We plan our time

We delete all the cookies

Sniggering at the angels in the snow

Turning round to see how far to go.

I’ll be standing in the gallery

Will you bring warm coffee to me?

In the friendly mug of your choosing

Through this space that we are using.

Wednesday, September 14, 2005


Outside there is the sea and ground
There are lots of things that can be found
There is the sun and moon that make day and night
And big fat spiders that give me a fright
There are birds that fly in the sky
And chocolate and sweets and blueberry pies
There are animals that live on the ground
Doing what they do as the world spins round
Houses and farms as you’ll see
Bushes and very tall trees
There are boats and cars
That takes you quite far
Cats and dogs we keep as pets
And when they’re ill we take them to the vets.

By Olivia

(Probably inspired by the view across Fife and the River Forth, as seen from Inchgarvie House)

Saturday, September 10, 2005

my space

Impossible songs have opened up a small gold and butterfly mining operation on a tiny plot of cyber-land somewhere floating out on a miles away cloudy cyber-sea. We call it our little fluffy, toughy, cool and considerate, musical and mystical, heretical and political, fanatical and fantastic space.

As Jimi Hendrix once said “It’s very far away, takes about a half a day to get there, if we travel by my dragonfly, no it’s not in Spain, but just the same you know it’s a groovy name, and the wind’s just right…”

The space is

Wednesday, September 07, 2005

Interesting places..

Interesting places where you sometimes find yourself #1

In this particular case a church in the lovely village of South Queensferry. This is where much of the South Queensferry Arts Festival will take place. All sorts of events are on offer, music, exhibitions, films, family activities; dance etc. has much more detail. It is likely most events will be free or pretty close. We’re on from 0730 on Saturday the 10th along with Norman L and Tommy M – the first ever SQ Songwriter’s Concert in the venue pictured above. The start of something…

Lots of (well a few) pubs, decent restaurants etc. A grand day out (if the weather’s fine).

So back to interesting places where you sometimes find yourself, churches, bus stops, in a queue at a supermarket, waiting on service in a bar, at the traffic lights, in the shower, standing beside a tree, tripping over a fallen bicycle, walking through leaves, Leith, the top of the Eiffel Tower, asleep in bed, asleep on a bench, Newton, the fast lane, in a shed, locked out, in fog, in a rowing boat, Disneyland, at a Todd Rundgren concert, staring into a CD player, at the waste bins, charity shop, OOTB, a drive-thru, under a conker tree, cat’s home, hospital, Pictish village, a stranger’s house, a tent, a duty free shop that isn’t one anymore, beside a pie van…zzzzzzz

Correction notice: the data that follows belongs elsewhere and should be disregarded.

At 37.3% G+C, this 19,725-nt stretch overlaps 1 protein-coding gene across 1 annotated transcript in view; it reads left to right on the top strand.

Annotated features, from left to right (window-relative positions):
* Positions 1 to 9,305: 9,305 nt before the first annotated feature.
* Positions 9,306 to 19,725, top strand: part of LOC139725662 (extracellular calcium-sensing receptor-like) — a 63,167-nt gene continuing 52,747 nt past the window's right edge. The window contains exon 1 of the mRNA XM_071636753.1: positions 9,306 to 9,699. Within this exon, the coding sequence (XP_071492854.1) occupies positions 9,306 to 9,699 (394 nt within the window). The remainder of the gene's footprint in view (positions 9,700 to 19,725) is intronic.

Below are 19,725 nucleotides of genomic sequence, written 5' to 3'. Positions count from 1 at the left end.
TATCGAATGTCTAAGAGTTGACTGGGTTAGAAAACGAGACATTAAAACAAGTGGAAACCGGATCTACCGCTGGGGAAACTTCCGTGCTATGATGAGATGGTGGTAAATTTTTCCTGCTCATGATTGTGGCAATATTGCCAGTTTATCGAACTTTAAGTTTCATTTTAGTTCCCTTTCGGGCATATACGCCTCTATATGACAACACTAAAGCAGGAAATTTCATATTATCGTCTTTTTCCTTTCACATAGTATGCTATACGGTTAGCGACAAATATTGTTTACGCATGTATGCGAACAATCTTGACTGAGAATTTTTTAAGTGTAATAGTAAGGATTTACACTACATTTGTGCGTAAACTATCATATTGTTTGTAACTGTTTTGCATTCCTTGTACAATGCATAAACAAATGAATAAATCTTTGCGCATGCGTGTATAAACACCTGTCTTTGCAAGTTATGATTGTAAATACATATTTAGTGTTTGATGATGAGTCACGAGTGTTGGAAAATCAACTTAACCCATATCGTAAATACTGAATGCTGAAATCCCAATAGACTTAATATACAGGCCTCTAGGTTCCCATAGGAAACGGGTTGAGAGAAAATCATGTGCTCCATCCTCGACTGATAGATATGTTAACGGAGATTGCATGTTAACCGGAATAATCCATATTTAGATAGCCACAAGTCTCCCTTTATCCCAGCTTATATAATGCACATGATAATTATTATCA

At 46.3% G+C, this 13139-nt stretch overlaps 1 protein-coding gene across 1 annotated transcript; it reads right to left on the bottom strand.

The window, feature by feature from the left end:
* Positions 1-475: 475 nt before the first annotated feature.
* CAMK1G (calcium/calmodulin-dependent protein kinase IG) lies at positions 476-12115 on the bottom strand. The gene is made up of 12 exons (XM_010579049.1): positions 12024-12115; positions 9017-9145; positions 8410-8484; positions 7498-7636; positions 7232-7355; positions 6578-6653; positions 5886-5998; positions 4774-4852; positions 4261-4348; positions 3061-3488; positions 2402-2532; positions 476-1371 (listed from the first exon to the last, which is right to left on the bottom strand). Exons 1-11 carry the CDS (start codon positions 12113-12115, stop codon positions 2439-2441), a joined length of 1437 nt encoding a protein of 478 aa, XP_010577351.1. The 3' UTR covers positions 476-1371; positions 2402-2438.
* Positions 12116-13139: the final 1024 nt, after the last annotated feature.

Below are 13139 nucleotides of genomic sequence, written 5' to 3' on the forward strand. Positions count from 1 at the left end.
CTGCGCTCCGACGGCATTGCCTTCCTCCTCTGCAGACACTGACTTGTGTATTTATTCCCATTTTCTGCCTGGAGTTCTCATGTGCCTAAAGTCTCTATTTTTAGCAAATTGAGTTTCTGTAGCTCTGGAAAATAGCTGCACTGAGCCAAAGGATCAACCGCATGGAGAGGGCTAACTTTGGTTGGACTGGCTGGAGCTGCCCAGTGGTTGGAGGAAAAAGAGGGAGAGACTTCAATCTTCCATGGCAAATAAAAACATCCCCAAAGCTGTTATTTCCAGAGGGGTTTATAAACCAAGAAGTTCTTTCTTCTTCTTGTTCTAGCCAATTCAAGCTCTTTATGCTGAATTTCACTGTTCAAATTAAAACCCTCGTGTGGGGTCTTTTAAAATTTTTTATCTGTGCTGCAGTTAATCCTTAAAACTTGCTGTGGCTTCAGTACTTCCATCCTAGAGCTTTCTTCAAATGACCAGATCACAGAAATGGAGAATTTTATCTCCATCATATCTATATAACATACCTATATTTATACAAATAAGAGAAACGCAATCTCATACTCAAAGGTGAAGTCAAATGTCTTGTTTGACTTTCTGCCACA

Sunday, September 04, 2005

Impossible stuff - South Queensferry Arts

From the top : Birthday Balloon, Yellow , Alba Iron II, Alba Hardware 1.

These and more will be on view at the South Queensferry Arts Festival from 9th Sept.

For a full catalogue of "impossible stuff " please use the email/comment facility.

South Queensferry Arts Festival

Impossibles in the Dark - Photo by Big Jim.

Impossible Songs will be playing in the South Queensferry Arts Festival: Saturday 10th September at 7.30pm in St Mary’s Hall. It promises to be a good night of varied music and styles as also playing are Tommy Mackay and Norman Lamont & the Innocents. Three short films are included in the evening’s programme, art works will be on display and wine (hospitality?) is on tap. PA is by OOTB, hopefully manned by the ubiquitous David O’Hara.

The Arts Festival runs for a week and we are participating in this “songwriters concert” and in the Arts Exhibition at St Mary's. A number of our pieces will be exhibited and up for sale. More details to follow...

My kids think I look like this dog.

Some kind of an unkind pug of a dog of a beanie baby of a freak-show of a Chinese toy in a plastic bag with a plastic tag and a cold black nose and funny eyes and a tiny body and squashed in face that was in a Happy Meal of chicken strips, carrot pieces served with a vanilla shake and bought at the South Queensferry Drive-through on 3rd September at 1435 - and it looks like me they say...

Is this better than the Virgin Mary's image on toast? Jesus in a pizza crust? Winston Churchill in a maternity wing? John Lennon on the head of a pin? Gerry Garcia on a T-shirt? Or even the shadow of a street lamp on Mars?

The dog is called "Pug".

Tuesday, August 23, 2005

Live at Lamb's

Photo by Norman Lamont - Sunday 21st August.

Impossible songs playing live at Leith as our part of the OOTB "out of bounds" Fringe week.

We are having a serious amount of fun and hearing a great deal of good music with well over 30 Scottish and international acts playing original music every night this week. If you can please join us at Venue 237. has all the details.

If you can't manage down ask us about the double CD "out of bounds" that is currently on sale and features many of the OOTB acts.